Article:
War of nerves between Poland and Brussels

Between Warsaw and Brussels, the war of nerves around the question of the rule of law continues, and the European Commissioner for Justice, Didier Reynders, visiting on November 18 and 19 in Warsaw, was able to observe that the tensions are no longer not about to calm down. The Polish Minister of Justice, Zbigniew Ziobro, bête noire of Brussels and author of the reforms at the heart of the conflict, summed up his meeting with the Commissioner laconically: “We had the opportunity to exchange our points of view and highlight our differences (…). There were also some kind accents. “

Through “Pleasant accents”, the Polish minister had in mind the gift he presented to the commissioner in front of the cameras: two photographs of Warsaw in ruins at the end of the Second World War – one copy intended for his long-time enemy, the vice -President of the European Commission, Frans Timmermans. “These photographs of the destruction made by the Germans, realizing the ideology of segregation of nations, have a symbolic dimension, underlined the minister. They show that the Poles will always be sensitive to the principle of equal treatment of states, also within the EU. “ The Belgian commissioner remained banned.

Mr Reynders’ visit carried particular weight, in a context of tough behind-the-scenes negotiations between the Polish government and the European Commission. The latter still blocks funds from the post-Covid European recovery plan owed to Poland (36 billion euros), unofficially conditioning them on compliance with the judgment of the Court of Justice of the European Union (CJEU) which orders the abolition of the disciplinary chamber of the Supreme Court, seen as a tool of political repression of judges. Since October 27, Warsaw is supposed to pay one million euros per day for failure to comply with this judgment.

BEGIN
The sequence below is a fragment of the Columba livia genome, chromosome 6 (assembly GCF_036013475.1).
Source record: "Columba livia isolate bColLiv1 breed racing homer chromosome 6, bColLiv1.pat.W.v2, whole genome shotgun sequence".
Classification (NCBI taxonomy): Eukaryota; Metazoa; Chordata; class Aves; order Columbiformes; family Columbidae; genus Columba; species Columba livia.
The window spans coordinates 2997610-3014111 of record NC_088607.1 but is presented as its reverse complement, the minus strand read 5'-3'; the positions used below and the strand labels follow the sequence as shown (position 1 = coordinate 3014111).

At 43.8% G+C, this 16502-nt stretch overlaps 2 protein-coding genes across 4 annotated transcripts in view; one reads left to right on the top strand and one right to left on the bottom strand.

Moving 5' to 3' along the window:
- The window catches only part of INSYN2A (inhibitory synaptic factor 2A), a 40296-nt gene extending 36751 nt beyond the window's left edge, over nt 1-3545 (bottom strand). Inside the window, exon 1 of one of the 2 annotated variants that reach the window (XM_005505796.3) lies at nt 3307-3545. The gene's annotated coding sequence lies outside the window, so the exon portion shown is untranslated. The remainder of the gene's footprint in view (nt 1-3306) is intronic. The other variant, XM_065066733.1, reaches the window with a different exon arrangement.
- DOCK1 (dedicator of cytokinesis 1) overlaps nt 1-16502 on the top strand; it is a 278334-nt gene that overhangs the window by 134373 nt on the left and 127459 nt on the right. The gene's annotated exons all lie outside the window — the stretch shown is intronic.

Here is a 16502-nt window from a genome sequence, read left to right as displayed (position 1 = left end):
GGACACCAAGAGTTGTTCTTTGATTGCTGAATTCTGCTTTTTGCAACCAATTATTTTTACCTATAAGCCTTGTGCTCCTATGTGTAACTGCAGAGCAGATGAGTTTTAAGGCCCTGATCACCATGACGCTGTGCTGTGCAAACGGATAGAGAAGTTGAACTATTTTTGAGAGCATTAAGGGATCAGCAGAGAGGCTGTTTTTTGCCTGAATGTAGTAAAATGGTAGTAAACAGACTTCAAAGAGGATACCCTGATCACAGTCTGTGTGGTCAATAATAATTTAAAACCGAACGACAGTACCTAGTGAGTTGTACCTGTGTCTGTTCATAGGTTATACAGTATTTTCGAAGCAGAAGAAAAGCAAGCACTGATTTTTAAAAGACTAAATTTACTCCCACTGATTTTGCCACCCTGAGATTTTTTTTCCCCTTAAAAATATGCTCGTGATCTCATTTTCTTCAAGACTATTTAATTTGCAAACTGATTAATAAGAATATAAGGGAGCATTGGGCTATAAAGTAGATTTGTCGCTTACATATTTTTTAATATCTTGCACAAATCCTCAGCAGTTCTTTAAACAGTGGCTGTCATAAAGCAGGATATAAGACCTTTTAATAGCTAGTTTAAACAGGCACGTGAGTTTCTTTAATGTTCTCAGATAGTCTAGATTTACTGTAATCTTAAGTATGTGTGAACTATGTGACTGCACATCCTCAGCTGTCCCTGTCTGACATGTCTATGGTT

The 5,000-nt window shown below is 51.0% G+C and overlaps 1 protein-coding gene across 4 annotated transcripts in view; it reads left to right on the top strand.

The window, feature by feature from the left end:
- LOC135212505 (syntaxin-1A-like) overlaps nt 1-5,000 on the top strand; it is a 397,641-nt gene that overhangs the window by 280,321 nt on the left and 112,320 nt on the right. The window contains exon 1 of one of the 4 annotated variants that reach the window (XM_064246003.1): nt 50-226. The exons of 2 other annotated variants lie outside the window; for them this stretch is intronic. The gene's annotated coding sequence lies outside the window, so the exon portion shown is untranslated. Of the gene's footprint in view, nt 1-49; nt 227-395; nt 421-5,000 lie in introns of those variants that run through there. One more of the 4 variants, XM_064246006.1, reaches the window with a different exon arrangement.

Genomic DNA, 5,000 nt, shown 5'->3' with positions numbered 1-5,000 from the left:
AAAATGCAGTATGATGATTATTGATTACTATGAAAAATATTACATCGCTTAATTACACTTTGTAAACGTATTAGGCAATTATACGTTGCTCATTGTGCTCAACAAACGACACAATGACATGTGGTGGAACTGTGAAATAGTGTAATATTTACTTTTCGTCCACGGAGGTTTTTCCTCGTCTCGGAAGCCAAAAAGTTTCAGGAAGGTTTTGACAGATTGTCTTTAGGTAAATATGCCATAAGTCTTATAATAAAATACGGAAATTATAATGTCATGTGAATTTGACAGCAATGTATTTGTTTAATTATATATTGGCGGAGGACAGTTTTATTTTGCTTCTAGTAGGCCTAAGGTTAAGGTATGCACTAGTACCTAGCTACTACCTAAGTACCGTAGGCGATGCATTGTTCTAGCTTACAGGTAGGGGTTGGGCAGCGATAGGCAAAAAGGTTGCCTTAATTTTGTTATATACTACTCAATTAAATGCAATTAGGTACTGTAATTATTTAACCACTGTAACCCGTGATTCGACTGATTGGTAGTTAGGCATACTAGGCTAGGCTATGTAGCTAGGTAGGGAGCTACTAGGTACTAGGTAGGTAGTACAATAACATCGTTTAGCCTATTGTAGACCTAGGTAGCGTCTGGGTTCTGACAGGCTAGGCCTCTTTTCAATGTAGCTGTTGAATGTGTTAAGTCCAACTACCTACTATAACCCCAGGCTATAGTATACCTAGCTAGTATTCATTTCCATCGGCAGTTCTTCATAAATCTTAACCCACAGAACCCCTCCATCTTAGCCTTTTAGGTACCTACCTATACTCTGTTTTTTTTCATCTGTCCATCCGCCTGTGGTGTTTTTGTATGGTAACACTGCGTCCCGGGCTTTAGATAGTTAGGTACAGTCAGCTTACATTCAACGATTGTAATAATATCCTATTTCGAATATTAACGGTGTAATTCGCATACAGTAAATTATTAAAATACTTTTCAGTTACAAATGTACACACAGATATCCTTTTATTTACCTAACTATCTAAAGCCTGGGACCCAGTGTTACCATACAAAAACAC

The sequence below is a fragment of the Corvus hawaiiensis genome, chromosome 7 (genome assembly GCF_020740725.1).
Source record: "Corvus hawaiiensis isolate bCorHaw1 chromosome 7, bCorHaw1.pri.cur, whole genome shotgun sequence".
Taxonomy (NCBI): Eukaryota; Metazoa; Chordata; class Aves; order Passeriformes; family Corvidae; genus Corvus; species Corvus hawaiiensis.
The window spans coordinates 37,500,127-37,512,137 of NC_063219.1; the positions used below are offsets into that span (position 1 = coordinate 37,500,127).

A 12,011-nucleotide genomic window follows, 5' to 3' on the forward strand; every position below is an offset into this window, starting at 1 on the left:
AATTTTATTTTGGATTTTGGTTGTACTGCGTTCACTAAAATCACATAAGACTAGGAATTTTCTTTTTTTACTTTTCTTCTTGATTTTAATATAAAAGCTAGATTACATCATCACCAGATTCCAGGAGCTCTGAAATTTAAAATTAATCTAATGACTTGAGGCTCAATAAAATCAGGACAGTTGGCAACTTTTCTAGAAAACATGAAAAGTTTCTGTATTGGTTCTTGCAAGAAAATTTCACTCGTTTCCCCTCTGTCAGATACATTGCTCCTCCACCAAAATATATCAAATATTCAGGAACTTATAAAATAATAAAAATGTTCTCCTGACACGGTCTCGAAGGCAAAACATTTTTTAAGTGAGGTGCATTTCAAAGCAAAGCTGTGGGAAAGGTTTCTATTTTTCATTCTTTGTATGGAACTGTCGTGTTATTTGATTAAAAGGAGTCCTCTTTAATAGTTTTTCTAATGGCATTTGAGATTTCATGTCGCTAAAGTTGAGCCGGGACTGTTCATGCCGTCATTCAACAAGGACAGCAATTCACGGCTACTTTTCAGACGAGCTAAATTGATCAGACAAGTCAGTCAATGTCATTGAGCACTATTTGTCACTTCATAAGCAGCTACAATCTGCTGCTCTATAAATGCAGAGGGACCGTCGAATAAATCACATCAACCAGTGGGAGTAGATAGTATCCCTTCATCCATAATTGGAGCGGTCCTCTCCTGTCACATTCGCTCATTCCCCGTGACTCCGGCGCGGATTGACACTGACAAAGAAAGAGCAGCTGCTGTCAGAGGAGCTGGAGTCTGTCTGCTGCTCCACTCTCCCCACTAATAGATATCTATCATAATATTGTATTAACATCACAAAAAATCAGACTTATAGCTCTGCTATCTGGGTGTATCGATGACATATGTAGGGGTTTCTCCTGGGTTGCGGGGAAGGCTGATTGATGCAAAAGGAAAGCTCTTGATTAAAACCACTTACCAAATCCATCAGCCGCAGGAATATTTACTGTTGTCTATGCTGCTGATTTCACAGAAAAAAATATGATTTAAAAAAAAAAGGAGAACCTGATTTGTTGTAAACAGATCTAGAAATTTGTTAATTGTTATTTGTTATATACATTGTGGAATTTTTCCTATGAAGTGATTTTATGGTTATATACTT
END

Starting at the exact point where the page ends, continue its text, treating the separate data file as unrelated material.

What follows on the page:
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In this regard, Mr Reynders’ message was unequivocal: to comply with the CJEU ruling is “The only way out of the crisis”. “It is normal that there are differences between a Member State and the European Commission. But these discussions must stop when a judgment of the Court falls, he repeated several times. If Poland does not respect this judgment, the Commission will apply financial sanctions, because it has a duty to do so. ” By virtue of the judgment, the Polish authorities are also supposed to rehabilitate the judges who are victims of this disciplinary chamber.

But Zbigniew Ziobro, whose microparti Poland Solidarity (SP) no longer even veils its inclinations in favor of a “Polexit”, and which, with its 19 members of the Diet, holds the national-conservative majority hostage with its Europhobic outbidding, has no intention of losing out on this showdown. The day before the commissioner’s visit, a judge was again dismissed from his post by the disciplinary chamber for having referred directly to a judgment of the CJEU, against the opinion of the Ministry of Justice.

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War of nerves between Poland and Brussels